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Inclusive Business and Impact Investing
The first and highest rated scoop.it blog on sustainable and inclusive business and impact investing. The curations are mine.
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Gateways to Impact: Industry Survey of Financial Advisors on Sustainable and Impact Investing

This report offers the results of a survey of approximately 1,000 financial advisors in the United States regarding their ideas about “sustainable” investment, which involves aiming to generate a financial return while also creating social or environmental benefits. The survey examines: (1) the interest levels of investors in sustainable investing; (2) barriers to recommending sustainable investments and solutions to these barriers; and (3) the market potential for the incorporation of sustainable investments into client portfolios. The survey found that 21 percent of advisors surveyed showed high interest and engagement in sustainable investment, 16 percent of advisors showed interest and were relatively engaged, 25 percent were interested but not significantly engaged, 25 percent showed little interest and engagement and 13 percent demonstrated very little interest in such investment. Advisors saw three major barriers to sustainable investing: (1) perceptions of insufficient track records and weak financial performance; (2) perception of insufficient client demand; (3) lack of access to research and information; and (4) lack of comfort in advising clients on such investment. Overall, 69 percent of advisors saw such investment as an opportunity to expand their companies. One estimate of the sustainable investing market potential is USD 650 billion.

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OPIC Selects GATE Global Impact as Originator in Enterprise Development Network

OPIC Selects GATE Global Impact as Originator in Enterprise Development Network | Inclusive Business and Impact Investing | Scoop.it

WASHINGTON, DC, Jul 12, 2012 (MARKETWIRE via COMTEX) -- The Overseas Private Investment Corporation (OPIC), the U.S. Government's development finance institution, has selected GATE Global Impact, a New York-based financial services company, to serve as an originator for a growing alliance with the private sector designed to support small and medium enterprises (SMEs) expanding into emerging markets overseas.

The alliance, the Enterprise Development Network (EDN), is expanding the ability of OPIC -- the U.S. government agency charged with facilitating U.S. private sector investment in emerging markets -- to provide financing to SMEs doing business in developing countries.

Through the support of financial institutions, business consultants, associations, law firms and regional investment promotion agencies, EDN is designed to enhance SME access to OPIC products and services. By empowering such service providers, the network is resulting in more efficient, cost-effective delivery of services to American businesses.

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Sharing lessons on inclusive business - The Practitioner Hub - Business Fights Poverty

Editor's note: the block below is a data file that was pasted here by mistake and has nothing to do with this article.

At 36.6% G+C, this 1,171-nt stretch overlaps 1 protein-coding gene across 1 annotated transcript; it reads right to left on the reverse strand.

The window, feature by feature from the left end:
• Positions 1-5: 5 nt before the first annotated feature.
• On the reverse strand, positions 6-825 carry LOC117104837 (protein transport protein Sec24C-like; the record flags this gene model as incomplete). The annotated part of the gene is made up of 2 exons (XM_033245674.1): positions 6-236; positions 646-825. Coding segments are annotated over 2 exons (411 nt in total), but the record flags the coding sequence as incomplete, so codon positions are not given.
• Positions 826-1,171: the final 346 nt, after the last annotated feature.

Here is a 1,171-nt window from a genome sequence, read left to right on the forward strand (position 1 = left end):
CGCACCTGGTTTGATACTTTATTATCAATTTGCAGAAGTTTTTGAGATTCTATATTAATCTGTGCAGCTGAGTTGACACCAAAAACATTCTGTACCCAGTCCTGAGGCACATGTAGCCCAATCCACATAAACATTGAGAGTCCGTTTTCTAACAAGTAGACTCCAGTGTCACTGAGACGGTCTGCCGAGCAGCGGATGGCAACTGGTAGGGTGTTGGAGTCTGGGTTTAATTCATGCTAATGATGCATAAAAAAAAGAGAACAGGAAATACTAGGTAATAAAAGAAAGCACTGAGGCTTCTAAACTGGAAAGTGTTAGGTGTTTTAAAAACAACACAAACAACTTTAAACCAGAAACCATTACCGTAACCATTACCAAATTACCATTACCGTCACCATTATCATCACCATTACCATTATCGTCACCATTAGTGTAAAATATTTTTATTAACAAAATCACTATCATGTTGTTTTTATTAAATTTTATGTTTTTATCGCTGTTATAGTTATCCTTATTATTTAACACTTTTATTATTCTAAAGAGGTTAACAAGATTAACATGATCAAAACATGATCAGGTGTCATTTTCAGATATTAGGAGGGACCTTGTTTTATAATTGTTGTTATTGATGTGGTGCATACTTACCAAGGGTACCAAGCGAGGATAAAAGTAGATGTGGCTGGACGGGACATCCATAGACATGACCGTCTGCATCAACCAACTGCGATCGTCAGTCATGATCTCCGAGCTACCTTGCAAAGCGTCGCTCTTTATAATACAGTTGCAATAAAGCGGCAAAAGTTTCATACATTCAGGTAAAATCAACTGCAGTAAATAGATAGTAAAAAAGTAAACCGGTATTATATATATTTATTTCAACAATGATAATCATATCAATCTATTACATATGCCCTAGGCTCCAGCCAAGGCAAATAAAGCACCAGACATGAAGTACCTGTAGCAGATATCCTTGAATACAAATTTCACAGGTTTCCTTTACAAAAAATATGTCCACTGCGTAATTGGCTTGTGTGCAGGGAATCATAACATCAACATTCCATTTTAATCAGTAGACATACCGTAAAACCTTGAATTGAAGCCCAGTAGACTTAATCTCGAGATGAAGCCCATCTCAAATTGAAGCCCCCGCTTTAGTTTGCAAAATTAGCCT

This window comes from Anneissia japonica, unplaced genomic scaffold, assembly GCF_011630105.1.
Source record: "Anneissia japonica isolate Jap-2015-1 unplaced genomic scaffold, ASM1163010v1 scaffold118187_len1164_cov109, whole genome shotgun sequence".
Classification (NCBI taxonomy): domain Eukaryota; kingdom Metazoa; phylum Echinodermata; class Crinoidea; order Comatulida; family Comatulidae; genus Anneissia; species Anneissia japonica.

Sharing lessons on inclusive business - The Practitioner Hub - Business Fights Poverty | Inclusive Business and Impact Investing | Scoop.it

Collaborating, innovating, asking hard questions and learning from others....are all vital ingredients for successful inclusive business. Every inclusive business project is unique but many of the opportunities, risks and challenges it faces are not. And every project, whether it succeeds or not, will provide a wealth of understanding that can be used to inform and improve future ventures.

 

The Business Innovation Facility, a three year pilot programme supported by the Department for International Development, is now at its halfway point. A significant amount of knowledge and tools are already coming out of projects that are being developed in Bangladesh, India, Malawi, Nigeria and Zambia. The experiences ‘on the ground’ are providing new ways of thinking about inclusive business – particularly which types of projects and support work, which don’t and, most importantly, why. 

 

Sharing this knowledge is an essential part of the Facility’s remit. It teamed up Innovations Against Poverty, funded by the Swedish International Development Agency to develop the Practitioner Hub - a website where this knowledge can be shared and where practitioners can connect, share experiences and gain new insights to help inclusive business ventures grow. It focuses on what’s practical – the nuts and bolts of inclusive business.

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Africa gets major share of Indian investments worldwide

Africa has bagged a major share of about $3 billion that Indians invested every month around the world, says the head of a government agency that facilitates Indian investment abroad.

Dushyant Thakor, general manager of Invest India, was speaking Wednesday on the sidelines of a three-day Indian trade expo organised jointly by the Federation of Indian Chamber of Commerce and Industry (FICCI) and the Economic Community of West African States (ECOWAS).